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University of Guelph
Family Relations and Human Development
FRHD 2060
Gillian Joseph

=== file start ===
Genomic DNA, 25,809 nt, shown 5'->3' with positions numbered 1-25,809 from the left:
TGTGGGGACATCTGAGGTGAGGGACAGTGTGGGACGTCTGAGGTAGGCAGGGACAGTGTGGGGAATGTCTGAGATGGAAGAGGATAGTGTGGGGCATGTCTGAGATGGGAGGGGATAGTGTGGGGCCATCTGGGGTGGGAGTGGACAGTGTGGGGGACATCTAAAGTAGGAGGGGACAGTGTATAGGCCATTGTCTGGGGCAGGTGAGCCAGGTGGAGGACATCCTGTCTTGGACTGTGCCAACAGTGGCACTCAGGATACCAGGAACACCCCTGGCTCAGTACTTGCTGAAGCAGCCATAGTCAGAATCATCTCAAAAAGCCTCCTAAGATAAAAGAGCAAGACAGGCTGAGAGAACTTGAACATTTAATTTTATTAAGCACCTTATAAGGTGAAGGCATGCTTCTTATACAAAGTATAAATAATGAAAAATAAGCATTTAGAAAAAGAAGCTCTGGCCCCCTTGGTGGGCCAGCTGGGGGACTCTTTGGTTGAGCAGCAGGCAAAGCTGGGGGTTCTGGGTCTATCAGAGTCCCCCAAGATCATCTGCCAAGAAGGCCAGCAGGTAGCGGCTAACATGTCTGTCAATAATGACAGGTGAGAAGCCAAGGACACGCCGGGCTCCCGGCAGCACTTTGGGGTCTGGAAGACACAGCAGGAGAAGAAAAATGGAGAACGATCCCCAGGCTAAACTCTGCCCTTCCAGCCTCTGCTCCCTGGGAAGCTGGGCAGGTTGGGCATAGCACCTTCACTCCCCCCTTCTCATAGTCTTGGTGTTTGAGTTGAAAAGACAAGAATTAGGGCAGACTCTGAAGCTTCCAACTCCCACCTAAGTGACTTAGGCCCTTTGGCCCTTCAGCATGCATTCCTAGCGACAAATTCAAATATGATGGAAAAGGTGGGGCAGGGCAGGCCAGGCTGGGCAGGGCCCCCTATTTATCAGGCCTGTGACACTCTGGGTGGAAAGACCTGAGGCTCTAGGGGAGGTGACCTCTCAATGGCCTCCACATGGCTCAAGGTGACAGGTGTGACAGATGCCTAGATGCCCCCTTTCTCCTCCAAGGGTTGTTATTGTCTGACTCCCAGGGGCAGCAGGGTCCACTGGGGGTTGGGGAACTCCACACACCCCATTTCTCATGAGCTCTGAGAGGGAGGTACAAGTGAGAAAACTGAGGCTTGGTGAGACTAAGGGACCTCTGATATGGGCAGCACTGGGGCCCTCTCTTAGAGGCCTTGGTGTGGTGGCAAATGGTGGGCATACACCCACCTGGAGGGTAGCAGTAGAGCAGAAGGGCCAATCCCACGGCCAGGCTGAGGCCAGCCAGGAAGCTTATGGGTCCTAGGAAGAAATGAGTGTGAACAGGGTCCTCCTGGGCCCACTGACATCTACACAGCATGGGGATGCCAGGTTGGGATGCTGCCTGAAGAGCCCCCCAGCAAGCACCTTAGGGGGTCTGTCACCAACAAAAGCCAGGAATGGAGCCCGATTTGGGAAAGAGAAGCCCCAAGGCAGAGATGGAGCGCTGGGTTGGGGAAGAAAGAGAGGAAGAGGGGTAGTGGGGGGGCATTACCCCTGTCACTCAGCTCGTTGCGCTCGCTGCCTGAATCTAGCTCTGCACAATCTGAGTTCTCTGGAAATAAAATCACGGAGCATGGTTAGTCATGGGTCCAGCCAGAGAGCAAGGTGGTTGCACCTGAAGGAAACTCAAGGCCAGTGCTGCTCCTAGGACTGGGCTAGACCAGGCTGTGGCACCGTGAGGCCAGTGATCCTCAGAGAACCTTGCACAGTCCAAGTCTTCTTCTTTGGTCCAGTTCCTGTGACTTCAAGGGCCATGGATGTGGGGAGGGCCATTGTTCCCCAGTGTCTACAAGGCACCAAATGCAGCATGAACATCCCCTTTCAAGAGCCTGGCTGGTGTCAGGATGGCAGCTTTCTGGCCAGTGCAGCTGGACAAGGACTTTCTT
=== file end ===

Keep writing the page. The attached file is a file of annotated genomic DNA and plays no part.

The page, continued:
1 FRHD*2060 - MIDTERM 1 NOTES Ch.2: Biological Theories of Aging: - to date no existing theory does a complete job of explaining all the normative changes we go through Rate-of-Living Theories - people only have so much energy to expend in a lifetime - some evidence with rodents & rhesus monkeys suggests that reducing caloric intake lowers the risk of premature death, slows down a wide range of normative age-related changes, and in some cases results in longer life spans than do normal diets - another variation of rate-of-living theories involve the hormonal regulatory system’s adaptation to stress - body’s ability to deal with stress significantly declines with age - relationship between this & diseases common in later life has been suggested Cellular Theories - one notion focuses on # of times a cell can divide - cells grown in lab undergo only a fixed # of divisions before dying (Hayflick limit) - what causes cells to limit their # of divisions? - evidence suggests that the tips of the chromosomes called telomeres play a major role - enzyme called telomerase is needed in DNA replication to fully replicate the telomeres - telomerase normally is not present in cells, so with each replication the telomeres become shorter - 2nd cellular theory: cross-linking in which certain proteins (collagen) in human cells interact randomly & produce molecules that are linked in such a way as to make the body stiffer - even though cross-linking by itself is not an adequate explanation of aging, but it can have a significant effect on health & functioning in later life - 3rd cellular theory: proposes that aging is caused by unstable molecules called free radicals, which are highly reactive chemicals produced randomly in normal metabolism - antioxidants prevent oxygen from combining with susceptible molecules to form free radicals Theories of Programmed Cell Death - programmed cell death appears to be a function of physiological processes, the innate ability of cells to self-destruct & the ability of dying cells to trigger key processes in other cells Appearance and Mobility - see outward signs of aging: grey hair, wrinkled skin, expanding waistline or hips, etc. Changes in the Skin: - wrinkling complex 4 step process: - 1st outer layer of skin becomes thinner through cell loss, causing the skin to become more fragile - 2nd: collagen fibres that make up the connective tissue lose much of their flexibility - 3rd: elastin fibres in middle layer of skin lose ability to keep skin stretched out, resulting in sagging 2 - 4th: underlying layer of fat which helps provide padding to smooth out the contours and diminishes - major cause of underlying changes that result in the wrinkles is exposure to UV rays - skin becomes thinner & drier, has a leathery texture & this makes it less effective at regulating heat & cold & more susceptible to cuts, bruises, & blisters - the colouring of ppl with light skin undergoes additional changes with age: the # of pigment- containing cells in the outer layer decreases & those remaining have less pigment, resulting in lighter skin - additionally, age spots, moles & varicose veins appear more often Changes in the Hair - gradual thinning & greying of the hair - hair loss is caused by destruction of germ centres that produce hair follicles, whereas greying results from cessation of pigment production Changes in the Voice - lowering of pitch, increased breathlessness & trembling, slower & less precise pronunciation & decreased - recent research points to changes in the larynx & respiratory system as the cause Changes in Body Build - two changes are especially noticeable: decrease in height & fluctuations in weight - height loss usually caused by compression of the spine from loss of bone strength, changes in the discs between the vertebrae in the spine & changes in posture - weight gain is caused by changes in body metabolism, which tends to slow down & reduced levels of exercise - for men, this weight gain tends to be around abdomen, for women this gain tends to be around the hips - by late life the body loses both muscle and bone, which weigh more than fat, in addition to some fat, resulting in weight loss Changes in Mobility Muscles - although amount of muscle tissue in our bodies declines with age, this loss is hardly noticeable in terms of strength and endurance; at the age of 70 the loss is no more than 20% - after that, the rate of change increases, by age 80 the loss in strength is up to 40% Bones - women lose bone mass approx. 2 times as fast as men because women have less bone mass than men in young adulthood, meaning they start out with less ability to withstand bone loss before it causes problems, 2nd the depletion of estrogen after menopause speeds up bone loss - loss of bone loss inside the bone which makes the bones more hollow - hollow, porous bones break more easily - women are especially susceptible to osteoporosis in which the loss of bone mass & increased porosity create bones that resemble laced honeycombs - osteoporosis is the leading cause of broken bones in older women - disease appears more often in fair-skinned, thin, small-framed women of European descent Joints 3 - beginning in 20’s, protective cartilage in joints shows signs of deterioration, such as thinning & becoming cracked & frayed - over time the bones underneath the cartilage become damaged which can result in osteoarthritis, a disease marked by gradual onset & progression of pain & disability, with minor signs of inflammation, especially common in ppl subjected to routine overuse and abuse - usually affects the hands, spine, hips & knees - more common form of arthritis is rheumatoid arthritis, a more destructive disease of the joints that also develops slowly & typically affects different joints and causes different types of pain than osteoarthritis Psychological Implications - given the social stereotypes examined in ch. 1, many women (& increasingly some men) use any available means to compensate for these changes - some age-related changes in facial appearance can be disguised with cosmetics - hair dyes can restore colour - surgical procedures such as facelifts - losses in strength & endurance in old age have much the same psychological effects as changes in appearance - changes in joints, especially arthritis have profound psychological effects - these changes can severely limit movement, thereby reducing independence - further, joint pain is very difficult to ignore or disguise Sensory Systems Vision - one of the 1st noticeable signs of aging - 2 change classes: changes in the structures of the eye which begin in the 40s & changes in the retina which begin in the 50s Structural Changes in the Eye - 2 major kinds of change - 1 is a decrease in the amount of light that passes through the eye (can’t see as well in the dark) - become increasingly sensitive to glare - ability to adjust to changes in illumination, called adaptation declines - 2: other key structural changes involves the lens - lens becomes more yellow, causing poorer colour discrimination in the green-blue-violet end of the spectrum - also, lens’s ability to adjust & focus declines as the muscles around it stiffen - this is what causes difficulty seeing close objects clearly (presbyopia) - further, the time our eye needs to change focus from near to far (or vice versa) increases - some people will experience diseases caused by abnormal structural changes - opaque spots called cataracts may develop on the lens - fluid may not drain properly, causing very high pressure (glaucoma) Retinal Changes: - with increasing age, probability of degeneration of the macula increases - macular degeneration involves the progressive & irreversible destruction of receptors from any # of causes - this disease results in loss of ability to see details - diabetic retinopathy can involve fluid retention in the macula, detachment of the retina, hemorrhage and aneurysms 4 - the ability to see detail and discriminate different visual patterns, called acuity declines steadily Psychological Effects of Visual Changes - some vision problems are easily fixable - others are not - the environment can be adapted to help deal with vision impairments Hearing - one of the most well-known normative changes with age - wearing ear buds or head phones can lead to hearing loss later in life - the cumulative effects of noise and normative age-related changes create the most common age-related hearing problem: reduced sensitivity to high pitched tones, called presbycusis which occurs earlier & more severely than loss of sensitivity to low-pitched tones - results from 4 types of changes in the inner ear: sensory, neural, metabolic & mechanical - the different causes have different implications for other aspects of hearing - loss of hearing later in life can cause numerous adverse emotional reactions, such as loss of independence, social isolation, irritation, paranoia & depression - hearing loss may not directly affect older adults’ self concept or emotions, but it may negatively affect how they feel about interpersonal communication - fortunately many ppl with hearing loss can be helped through 2 types of amplification systems & cochlear implants: analog hearing aids (most common, least expensive, but lowest quality sound) & digital hearing aids (microchips that can be programmed for different hearing situations) Somesthesia and Balance Somesthesia - takes more pressure with age to feel touch on smooth (non hairy) skin on the hand such as fingertips, but touch sensitivity in the hair covered parts of the body is maintained into later life - older adults often have more trouble regulating body temp. - no clear picture of age-related differences in sensitivity to pain - pain sensitivity varies across different locations on the body & with different types of stimulation - experiencing pain is more than just a sensory experience; it involves cognitive, motivational, personality & cultural forces as well - knowing how our body is situated at any particular moment means that we have experienced our sense of body position or kinesthesis - kinesthesis involves sensory feedback about two kinds of movement: passive & active movement - passive movements are instigated by someone or something else (i.e. whe